Vivian Geilim Opinion Editor
Brian Harward Staff Writer
District stalls on updated bullying code, awaits new information
Nearly three months after after the board’s discussion of bullying, there have been no changes to the district’s policy against bullying.
During the Aug. 22 board meeting, board member Noah Margo said that he felt the district was not tough enough on bullying.
“I feel that we turn a blind eye to bullying in this district,” Margo said. “In what I’ve seen and what I’ve experienced, it’s downplayed, it’s not dealt with.”
Since then, administration has been working on strengthening the rules against bullying. Superintendent Michael Bregy says that the administration is waiting on new information to update the code [page 32] that punishes bullying.
“We actually haven’t made any changes to it yet because we wanted to look at what’s actually happening in our schools; before we change the policy we want to know the need that there is in our district,” Bregy said.
The district found that the each schools in the district looked at bullying differently, leading to possible inconsistencies in bullying statistics. At the high school, there are also different procedures of penalizing students for bullying.
“The Department of Education code says that if you are bullying you can be suspended from school. There’s also a wide variety of consequences that could come from bullying from, ‘Don’t do it again,’ to detention to other things,” Assistant principal Christopher Regan said. “Something that happened once may not get a suspension. It’s never a black and white, it’s always gray.”
According to the code, bullying means, “any severe or pervasive physical or verbal act or conduct, including communications made in writing or by means of an electronic act, and including one or more acts committed by a pupil or group of pupils.” While the wording of the bullying code is the same for all five schools, Bregy says that each school interprets it differently.
“We discovered that we have to keep track of every student incident that is brought to the attention of administration,” Bregy said. “We found that each school had their own definition of bullying, and that the reporting of bullying was inaccurate and so was the way that the district looks at what bullying is.”
At the high school, Regan is very meticulous about how to undergo a bullying claim. He describes the questions asked that follow after one reports an incident of bullying in attempt to understand the situation at hand.
“We start with the accuser and get as much information as we can. Who’s doing it? When are they doing it? Where are they doing it? Were there other people around to see them do it?…We try to talk to the person being bullied as much as we can. Then we talk to any witnesses who have been mentioned, or who might have seen it…We talk to really anyone who was involved and we get as big of a picture as we can of what the situation is. Then we would talk to the accused bully and make a decision on the consequences that may or may not occur,” Regan said.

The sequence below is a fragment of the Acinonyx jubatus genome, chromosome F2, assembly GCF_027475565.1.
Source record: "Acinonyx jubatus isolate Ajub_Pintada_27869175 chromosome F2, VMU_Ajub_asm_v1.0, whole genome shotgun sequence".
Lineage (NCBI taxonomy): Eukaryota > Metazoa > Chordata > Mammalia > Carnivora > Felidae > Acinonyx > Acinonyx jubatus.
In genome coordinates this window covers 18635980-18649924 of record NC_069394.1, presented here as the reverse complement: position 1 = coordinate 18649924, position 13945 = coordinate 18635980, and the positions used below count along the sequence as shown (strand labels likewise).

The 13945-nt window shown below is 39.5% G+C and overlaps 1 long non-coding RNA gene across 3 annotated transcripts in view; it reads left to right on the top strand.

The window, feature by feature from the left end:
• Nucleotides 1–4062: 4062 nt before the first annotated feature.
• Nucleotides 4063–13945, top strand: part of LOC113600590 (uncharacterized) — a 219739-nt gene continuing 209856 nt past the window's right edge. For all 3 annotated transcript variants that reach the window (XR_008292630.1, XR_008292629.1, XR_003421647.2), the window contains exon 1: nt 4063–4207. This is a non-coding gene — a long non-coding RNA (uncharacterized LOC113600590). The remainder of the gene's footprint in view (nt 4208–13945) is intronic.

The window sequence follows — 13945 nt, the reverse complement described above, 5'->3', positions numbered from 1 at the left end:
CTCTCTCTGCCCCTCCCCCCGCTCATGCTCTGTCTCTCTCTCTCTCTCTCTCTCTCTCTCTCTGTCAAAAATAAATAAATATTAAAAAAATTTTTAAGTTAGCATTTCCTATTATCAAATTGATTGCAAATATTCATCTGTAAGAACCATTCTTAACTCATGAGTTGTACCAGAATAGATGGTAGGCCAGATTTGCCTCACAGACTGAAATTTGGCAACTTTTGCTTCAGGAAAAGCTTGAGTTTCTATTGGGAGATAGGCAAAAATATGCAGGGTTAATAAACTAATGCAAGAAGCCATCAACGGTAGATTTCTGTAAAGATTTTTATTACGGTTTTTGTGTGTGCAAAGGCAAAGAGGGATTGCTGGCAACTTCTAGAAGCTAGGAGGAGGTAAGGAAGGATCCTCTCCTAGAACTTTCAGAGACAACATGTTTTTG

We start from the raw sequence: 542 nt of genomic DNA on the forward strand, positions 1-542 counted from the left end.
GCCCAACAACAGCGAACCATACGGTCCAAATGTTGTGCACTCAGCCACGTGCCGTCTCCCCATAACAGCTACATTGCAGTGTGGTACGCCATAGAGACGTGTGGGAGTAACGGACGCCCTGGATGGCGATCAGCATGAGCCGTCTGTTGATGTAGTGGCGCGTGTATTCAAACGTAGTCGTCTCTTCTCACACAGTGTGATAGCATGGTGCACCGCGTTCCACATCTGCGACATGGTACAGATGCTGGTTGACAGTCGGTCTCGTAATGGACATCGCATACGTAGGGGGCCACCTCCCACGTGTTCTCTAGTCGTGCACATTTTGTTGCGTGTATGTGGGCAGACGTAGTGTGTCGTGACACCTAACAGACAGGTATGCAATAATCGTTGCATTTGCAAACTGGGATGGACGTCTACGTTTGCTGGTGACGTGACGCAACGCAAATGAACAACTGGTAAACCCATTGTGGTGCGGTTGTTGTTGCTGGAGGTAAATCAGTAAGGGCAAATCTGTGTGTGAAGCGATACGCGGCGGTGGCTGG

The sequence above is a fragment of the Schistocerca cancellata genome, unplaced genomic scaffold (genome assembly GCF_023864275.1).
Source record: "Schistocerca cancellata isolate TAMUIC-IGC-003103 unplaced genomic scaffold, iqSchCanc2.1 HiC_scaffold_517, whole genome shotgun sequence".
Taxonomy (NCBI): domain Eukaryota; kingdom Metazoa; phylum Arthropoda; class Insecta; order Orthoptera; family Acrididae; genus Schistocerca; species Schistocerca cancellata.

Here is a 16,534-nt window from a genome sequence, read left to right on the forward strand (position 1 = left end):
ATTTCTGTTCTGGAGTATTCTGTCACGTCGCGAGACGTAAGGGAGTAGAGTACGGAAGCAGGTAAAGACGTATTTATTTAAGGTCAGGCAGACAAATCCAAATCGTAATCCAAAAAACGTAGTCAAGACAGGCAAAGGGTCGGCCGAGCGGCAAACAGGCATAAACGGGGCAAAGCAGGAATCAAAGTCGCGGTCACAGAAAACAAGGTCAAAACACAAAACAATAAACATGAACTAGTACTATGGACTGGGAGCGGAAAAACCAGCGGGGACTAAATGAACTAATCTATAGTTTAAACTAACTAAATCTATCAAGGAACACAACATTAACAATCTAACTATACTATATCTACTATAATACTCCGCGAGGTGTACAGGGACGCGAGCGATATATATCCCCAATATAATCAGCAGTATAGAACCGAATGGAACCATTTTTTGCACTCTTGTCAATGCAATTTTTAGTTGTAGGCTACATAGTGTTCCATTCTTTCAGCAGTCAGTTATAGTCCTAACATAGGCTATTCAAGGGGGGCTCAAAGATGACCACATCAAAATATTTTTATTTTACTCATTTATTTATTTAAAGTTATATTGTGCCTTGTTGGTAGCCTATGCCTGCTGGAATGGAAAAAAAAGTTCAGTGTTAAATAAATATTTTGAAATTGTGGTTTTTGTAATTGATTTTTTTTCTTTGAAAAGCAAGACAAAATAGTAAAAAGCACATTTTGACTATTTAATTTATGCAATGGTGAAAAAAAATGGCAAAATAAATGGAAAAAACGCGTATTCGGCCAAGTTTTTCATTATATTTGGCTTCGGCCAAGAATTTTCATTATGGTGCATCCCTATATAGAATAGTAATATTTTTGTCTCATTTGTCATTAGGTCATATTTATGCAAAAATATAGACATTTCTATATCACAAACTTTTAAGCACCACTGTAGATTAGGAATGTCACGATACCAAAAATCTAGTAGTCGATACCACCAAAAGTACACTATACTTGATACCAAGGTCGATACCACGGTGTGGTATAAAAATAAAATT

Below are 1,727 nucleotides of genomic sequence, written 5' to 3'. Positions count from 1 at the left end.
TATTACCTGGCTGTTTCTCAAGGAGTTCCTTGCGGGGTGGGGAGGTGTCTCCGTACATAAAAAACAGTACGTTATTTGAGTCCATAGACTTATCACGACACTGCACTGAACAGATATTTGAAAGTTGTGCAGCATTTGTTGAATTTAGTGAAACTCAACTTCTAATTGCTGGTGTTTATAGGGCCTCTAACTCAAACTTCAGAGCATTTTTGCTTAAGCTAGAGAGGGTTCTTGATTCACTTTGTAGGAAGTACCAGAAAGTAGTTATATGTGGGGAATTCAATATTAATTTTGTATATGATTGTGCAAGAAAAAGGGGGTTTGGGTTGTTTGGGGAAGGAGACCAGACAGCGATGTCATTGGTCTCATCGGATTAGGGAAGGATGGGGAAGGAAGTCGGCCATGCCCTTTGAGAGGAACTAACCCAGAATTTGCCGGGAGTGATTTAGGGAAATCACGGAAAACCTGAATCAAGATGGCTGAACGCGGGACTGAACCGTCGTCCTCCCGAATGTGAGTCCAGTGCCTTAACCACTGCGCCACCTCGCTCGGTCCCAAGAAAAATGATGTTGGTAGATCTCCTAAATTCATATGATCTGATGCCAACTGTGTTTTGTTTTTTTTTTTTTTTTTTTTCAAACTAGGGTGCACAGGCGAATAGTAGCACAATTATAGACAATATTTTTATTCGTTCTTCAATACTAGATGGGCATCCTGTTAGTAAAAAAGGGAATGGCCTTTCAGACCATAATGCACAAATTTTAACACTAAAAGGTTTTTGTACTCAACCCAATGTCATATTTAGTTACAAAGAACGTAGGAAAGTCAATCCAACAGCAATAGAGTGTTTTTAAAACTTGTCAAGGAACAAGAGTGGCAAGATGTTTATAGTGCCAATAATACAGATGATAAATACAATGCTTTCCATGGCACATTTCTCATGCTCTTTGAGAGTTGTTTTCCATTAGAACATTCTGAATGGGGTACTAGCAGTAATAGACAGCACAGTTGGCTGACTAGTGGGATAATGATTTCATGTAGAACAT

To avoid different interpretations of the code, Bregy has begun working with staff in the different school buildings with the long-term goal of consolidating all the different bullying policies into one big anti-bullying program.
“Now we are working with our principals and staffs to determine what bullying is and how to punish it, and how to investigate it and what type of education we give to stop it,” Bregy said. “At the end of the day, we want to be able to have a district wide anti-bullying program, which we don’t have right now.”
Student Board Member Jonathan Artal agrees that the district has been trying to strengthen its position on the topic of bullying. He also pointed out that ASB has begun to focus on bullying through its school events such as the gender-neutral homecoming.
“I think that the administration and district are definitely focusing on bullying and the student experience in the district,” Artal said. “One thing we’ve tried to do this year in ASB is to make the school as inclusive and diverse as possible.”
Cyberbullying, stemming from the advent of social media, has become much more pervasive in society in the past years. Cyberbullying, however, is only briefly mentioned in the current policy, and is hard to protect against because it may happen off the school campus.
“If cyberbullying happens off school property, and isn’t using a district computer or something, the time the school can get involved is if there’s ever a time when something happening on social media has to do with the educational environment being disrupted,” Bregy said.
Because cyberbullying is fundamentally interacting through the media, it can be easily manipulated (deleted, fabricated, etc.). Thus, it draws a “gray line” in school interaction and disciplining student cyber bullies.
“[Disciplining cyberbullying] depends on the evidence that we have. If there are inappropriate snapchats sent and that is reported but there’s no copy of the snapchat, we really don’t have any proof that something has happened. We can talk to them, but we don’t really have concrete evidence. Texts or Instagram DMs or saved snapchats, however, are a different story, because we have that evidence,” Regan said.